The Office for National Statistics reports that construction output grew by 0.9% in the second quarter of the year (April to June) 2018, recovering from a 0.8% fall in the first quarter.
The quarter-on-quarter increase in construction output was driven by a 2.7% increase in repair and maintenance work. There was no change in data for all new work.
For the first four months of 2018 construction output contracted every month, compared to the previous month. The turnaround began in May, with a 2.9% rise on April. June construction output was 1.4% up on May. This rise was driven predominantly by the continued growth in infrastructure new work, which increased by 9.2%.
Compared to Q2 2017, output in Q2 2018 was up by 0.8% and quarterly industry output has returned to £40.9bn, matching the level recorded at the end of 2017.
Rebecca Larkin, senior economist at the Construction Products Association, said: “As expected, construction has caught up from its troubled start to the year, with strong growth in May and June as the warmer weather improved ground conditions for sites that stalled during February and March. The industry’s catch-up also helped drive the pickup in Q2 GDP growth to 0.4%.
“As much as it has been a tale of two quarters, there has also been a divergence by type of work. New build activity was unchanged from Q1 and was 0.4% lower than 2017 Q4, as rises in public housing, infrastructure and industrial output were offset by falls in private housing and public sector work. However, all repair and maintenance (R&M) activity rose 2.7% to a record high of £14.2 billion and is now 0.8% higher than at the end of 2017.”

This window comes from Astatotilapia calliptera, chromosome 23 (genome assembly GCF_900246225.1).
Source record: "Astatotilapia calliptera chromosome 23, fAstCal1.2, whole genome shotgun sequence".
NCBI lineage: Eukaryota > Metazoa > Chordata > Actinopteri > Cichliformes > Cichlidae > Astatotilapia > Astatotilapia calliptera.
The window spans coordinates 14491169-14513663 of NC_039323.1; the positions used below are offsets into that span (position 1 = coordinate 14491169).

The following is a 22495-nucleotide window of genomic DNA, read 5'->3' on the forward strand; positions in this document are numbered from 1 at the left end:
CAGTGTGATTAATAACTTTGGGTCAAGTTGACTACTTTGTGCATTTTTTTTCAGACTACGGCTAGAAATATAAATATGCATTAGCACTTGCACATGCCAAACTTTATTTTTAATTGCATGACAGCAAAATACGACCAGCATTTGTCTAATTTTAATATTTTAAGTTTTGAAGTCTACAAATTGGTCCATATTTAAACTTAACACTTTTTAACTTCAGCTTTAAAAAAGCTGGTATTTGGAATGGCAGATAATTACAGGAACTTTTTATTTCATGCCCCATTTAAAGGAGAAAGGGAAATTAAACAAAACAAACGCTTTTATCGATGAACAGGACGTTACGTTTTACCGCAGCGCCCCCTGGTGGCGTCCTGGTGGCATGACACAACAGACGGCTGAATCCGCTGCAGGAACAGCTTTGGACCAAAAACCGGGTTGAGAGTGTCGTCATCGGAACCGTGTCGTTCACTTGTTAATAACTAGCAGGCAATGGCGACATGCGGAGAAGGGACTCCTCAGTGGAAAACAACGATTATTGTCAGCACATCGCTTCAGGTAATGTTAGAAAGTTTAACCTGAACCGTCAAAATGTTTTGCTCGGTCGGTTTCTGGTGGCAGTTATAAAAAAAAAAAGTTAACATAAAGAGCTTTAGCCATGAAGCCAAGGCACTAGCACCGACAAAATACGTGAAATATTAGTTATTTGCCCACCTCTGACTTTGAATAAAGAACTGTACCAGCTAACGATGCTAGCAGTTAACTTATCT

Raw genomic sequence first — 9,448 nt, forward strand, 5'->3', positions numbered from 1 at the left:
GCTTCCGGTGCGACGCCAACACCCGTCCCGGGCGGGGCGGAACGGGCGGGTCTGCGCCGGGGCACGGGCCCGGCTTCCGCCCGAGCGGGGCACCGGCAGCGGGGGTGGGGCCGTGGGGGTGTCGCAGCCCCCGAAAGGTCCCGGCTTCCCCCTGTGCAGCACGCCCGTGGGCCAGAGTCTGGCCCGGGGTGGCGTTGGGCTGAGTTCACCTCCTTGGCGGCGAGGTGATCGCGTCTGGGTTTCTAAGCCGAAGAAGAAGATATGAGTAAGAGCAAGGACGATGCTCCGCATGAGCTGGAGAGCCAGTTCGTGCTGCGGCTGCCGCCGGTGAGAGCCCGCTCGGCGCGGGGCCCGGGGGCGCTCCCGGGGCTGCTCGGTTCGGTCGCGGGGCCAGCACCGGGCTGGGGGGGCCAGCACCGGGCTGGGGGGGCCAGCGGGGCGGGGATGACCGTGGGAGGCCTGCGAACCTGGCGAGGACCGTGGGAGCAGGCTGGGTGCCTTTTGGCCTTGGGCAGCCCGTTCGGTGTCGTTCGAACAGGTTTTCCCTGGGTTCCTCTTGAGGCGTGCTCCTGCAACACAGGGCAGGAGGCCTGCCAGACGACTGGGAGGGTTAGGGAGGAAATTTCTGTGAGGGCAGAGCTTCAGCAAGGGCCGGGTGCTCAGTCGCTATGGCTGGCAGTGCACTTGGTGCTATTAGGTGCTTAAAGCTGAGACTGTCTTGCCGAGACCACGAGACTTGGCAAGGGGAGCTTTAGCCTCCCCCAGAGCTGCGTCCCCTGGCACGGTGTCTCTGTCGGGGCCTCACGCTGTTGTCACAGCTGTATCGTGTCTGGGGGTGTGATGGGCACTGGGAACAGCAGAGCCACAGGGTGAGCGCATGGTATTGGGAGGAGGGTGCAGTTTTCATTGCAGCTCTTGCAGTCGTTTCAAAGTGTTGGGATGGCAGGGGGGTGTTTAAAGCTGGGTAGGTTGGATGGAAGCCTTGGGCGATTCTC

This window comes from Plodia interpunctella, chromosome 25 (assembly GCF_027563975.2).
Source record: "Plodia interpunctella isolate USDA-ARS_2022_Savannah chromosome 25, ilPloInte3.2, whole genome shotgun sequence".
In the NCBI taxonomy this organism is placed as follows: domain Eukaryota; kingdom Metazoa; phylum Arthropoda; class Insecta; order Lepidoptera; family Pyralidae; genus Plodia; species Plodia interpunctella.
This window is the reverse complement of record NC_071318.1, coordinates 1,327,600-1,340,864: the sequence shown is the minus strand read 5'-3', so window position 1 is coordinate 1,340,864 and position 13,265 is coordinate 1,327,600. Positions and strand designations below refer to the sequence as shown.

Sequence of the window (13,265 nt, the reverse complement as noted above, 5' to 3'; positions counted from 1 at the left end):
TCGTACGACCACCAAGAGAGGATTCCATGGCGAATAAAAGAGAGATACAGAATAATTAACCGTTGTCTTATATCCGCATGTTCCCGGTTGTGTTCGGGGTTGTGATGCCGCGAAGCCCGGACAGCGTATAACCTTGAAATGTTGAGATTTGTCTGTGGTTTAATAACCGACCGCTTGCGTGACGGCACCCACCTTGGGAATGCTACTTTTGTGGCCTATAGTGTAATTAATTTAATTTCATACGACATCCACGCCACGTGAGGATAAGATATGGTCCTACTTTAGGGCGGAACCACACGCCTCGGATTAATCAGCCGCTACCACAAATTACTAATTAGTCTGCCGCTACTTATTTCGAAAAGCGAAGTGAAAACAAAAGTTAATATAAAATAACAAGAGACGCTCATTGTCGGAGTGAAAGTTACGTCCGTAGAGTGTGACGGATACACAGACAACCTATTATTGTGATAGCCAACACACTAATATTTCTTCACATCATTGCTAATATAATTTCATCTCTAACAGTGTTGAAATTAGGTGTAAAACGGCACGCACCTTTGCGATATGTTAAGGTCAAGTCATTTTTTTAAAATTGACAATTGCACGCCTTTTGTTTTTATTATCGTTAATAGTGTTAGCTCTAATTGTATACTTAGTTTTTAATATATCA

Mark Robinson, chief executive of purchasing organisation Scape Group, said: “Despite these encouraging signs it is concerning to see that publicly funded construction projects in the health and education sector are falling, and in June accounted for only 5.3% of total construction work. Our own research shows that there is significant demand for new school places, with 14,522 new secondary school classrooms required by academic year 2020/21. Innovative approaches to delivering the facilities we need is vital, and the sector needs to continue exploring the benefits of modular construction.
“Whilst the figures suggest the sector is returning to the more positive outlook we experienced at the end of 2017, there is anecdotal commentary that the recent good weather has benefitted output. This year has clearly demonstrated how susceptible the sector is to the seasons and we must prepare ourselves with a steady stream of new work as we head into the coming months.”